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GPIO pin will not hold its output value

Posted: Fri Jun 19, 2015 8:11 pm
by tercel
I've been a Raspberry Pi user for a while now, but this is my first experience with the GPIO. I am trying to use it in a very simple application to command a relay board (simple 1:1 GPIO-pin-to-relay relationship).

My problem is that GPIO pin 27 (BCM mapping) will not hold its commanded output value.

Using the Python RPi.GPIO library, I set the pin to output mode, and then command it to GPIO.HIGH. Probing the pin directly (no relay board attached), I see it transition to high output, hold for about 20-30 seconds, and then transition back to low. This also happens when commanding the pin via the command line using:

Code: Select all

cd /sys/class/gpio
echo 27 > export
cd gpio27
echo out > direction
echo 1 > value
I have two RPi's, and even tried swapping my SD card into the other board (in the suspicion this was a hardware issue), and have exactly the same behaviour. I've searched this forum and google and found nothing similar to this problem. Any help or suggestions anyone can offer on here would be greatly appreciated. This is for an irrigation controller project, and every day I go without a solution to this, is one more more day my girlfriend has to spend 1.5 hours manually watering our vegetables... :)

Thanks all!

Re: GPIO pin will not hold its output value

Posted: Fri Jun 19, 2015 9:28 pm
by ghp
Hello, how do you probe the output ?
Are you sure that no other programs are running working with GPIO in the background ?
And could you give more details on the relais board ? photo, schema, description.

And last not least: The P1-13-pin has changed assignment between R1 and R2 of the Pi. If you own a very early device, there is no GPIO27 on the pin P1-13, but GPIO21.


Re: GPIO pin will not hold its output value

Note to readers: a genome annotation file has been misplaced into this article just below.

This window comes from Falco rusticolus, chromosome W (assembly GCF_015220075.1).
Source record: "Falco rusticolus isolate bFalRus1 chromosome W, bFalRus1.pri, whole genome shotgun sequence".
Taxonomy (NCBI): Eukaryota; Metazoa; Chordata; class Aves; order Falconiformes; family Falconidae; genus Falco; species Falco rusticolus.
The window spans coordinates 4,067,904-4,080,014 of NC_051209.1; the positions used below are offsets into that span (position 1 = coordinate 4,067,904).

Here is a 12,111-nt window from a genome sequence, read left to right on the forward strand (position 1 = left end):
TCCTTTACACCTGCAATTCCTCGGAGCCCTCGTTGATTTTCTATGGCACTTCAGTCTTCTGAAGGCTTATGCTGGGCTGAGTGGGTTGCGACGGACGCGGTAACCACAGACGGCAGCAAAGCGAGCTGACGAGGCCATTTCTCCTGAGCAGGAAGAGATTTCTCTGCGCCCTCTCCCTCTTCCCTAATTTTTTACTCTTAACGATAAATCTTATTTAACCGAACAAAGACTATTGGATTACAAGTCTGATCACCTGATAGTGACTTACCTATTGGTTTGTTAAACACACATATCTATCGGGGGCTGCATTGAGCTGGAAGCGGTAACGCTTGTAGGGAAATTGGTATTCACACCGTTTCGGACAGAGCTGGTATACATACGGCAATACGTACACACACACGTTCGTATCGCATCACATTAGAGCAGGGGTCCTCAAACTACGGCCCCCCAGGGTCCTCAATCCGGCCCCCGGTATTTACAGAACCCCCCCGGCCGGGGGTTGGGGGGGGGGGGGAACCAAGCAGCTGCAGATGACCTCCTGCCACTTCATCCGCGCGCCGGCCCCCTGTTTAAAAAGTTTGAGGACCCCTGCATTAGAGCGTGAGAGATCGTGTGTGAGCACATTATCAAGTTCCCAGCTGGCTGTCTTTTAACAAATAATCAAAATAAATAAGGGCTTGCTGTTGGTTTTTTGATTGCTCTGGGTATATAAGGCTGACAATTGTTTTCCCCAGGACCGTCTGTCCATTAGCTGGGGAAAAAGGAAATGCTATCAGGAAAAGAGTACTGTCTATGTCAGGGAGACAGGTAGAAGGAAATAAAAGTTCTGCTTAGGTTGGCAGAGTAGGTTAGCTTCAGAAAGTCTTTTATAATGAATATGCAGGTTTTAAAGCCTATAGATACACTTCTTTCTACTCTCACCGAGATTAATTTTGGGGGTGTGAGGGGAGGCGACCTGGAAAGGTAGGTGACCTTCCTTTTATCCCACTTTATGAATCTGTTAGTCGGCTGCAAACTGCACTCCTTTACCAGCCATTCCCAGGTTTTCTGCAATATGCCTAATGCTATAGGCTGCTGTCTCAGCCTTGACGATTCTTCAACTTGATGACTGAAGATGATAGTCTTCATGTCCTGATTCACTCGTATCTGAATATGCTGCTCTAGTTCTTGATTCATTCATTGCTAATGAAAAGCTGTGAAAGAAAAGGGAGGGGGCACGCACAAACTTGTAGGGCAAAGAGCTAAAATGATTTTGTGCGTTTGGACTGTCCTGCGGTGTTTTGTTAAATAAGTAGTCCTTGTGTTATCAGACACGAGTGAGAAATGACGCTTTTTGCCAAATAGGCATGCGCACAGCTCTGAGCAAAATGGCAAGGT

Posted: Sat Jun 20, 2015 11:49 am
by panik
A pin will return to an input as soon as it is unexported: viewtopic.php?f=44&t=99113

It should stay high if you don't unexport the pin or close/end the program. RPi.GPIO should automatically clean up after itself when the program closes, but I'm not 100% sure it does that.

What you wrote in the command line should work though (it should stay high). Does this happen to other pins?

Re: GPIO pin will not hold its output value

Posted: Sun Jun 21, 2015 6:39 pm
by tercel
Hi guys, thanks for your replies.

OK, I'm back at my Pi now.

First, to answer Gerhard's questions:

1) I probe the output with either a logic probe or my Bitscope (which has a bunch of logic inputs I can display the state of onscreen)
2) I have no other user level applications running at all, so are there any other system services I should be suspecting of affecting the GPIO?
3) this is the relay board: ... 19912.html
It is a simple 1:1 pin mapping to relay, active LOW.
4) My RPi is Model B, Rev 2 (2011.12) with the 26 pin GPIO. I'm pretty confident GPIO 27 is on pin 13, and I can see its levels change when I set it via RPi.GPIO and/or /sys/class/gpio. I tried the same with GPIO 21 just to be sure, and saw nothing happen on pin 13.

To panik's reply:

My test Python program (and indeed, using /sys/class/gpio) is not unexporting the pin. The program runs a simple while loop waiting for input, and only does a GPIO.cleanup() on exit.
Here's the program:

Code: Select all

valid_chan_list = [3, 4, 7, 8, 9, 10, 11, 14, 15, 17, 18, 22, 23, 24, 25, 27]
# set all to default output HIGH, because the relay board is reverse logic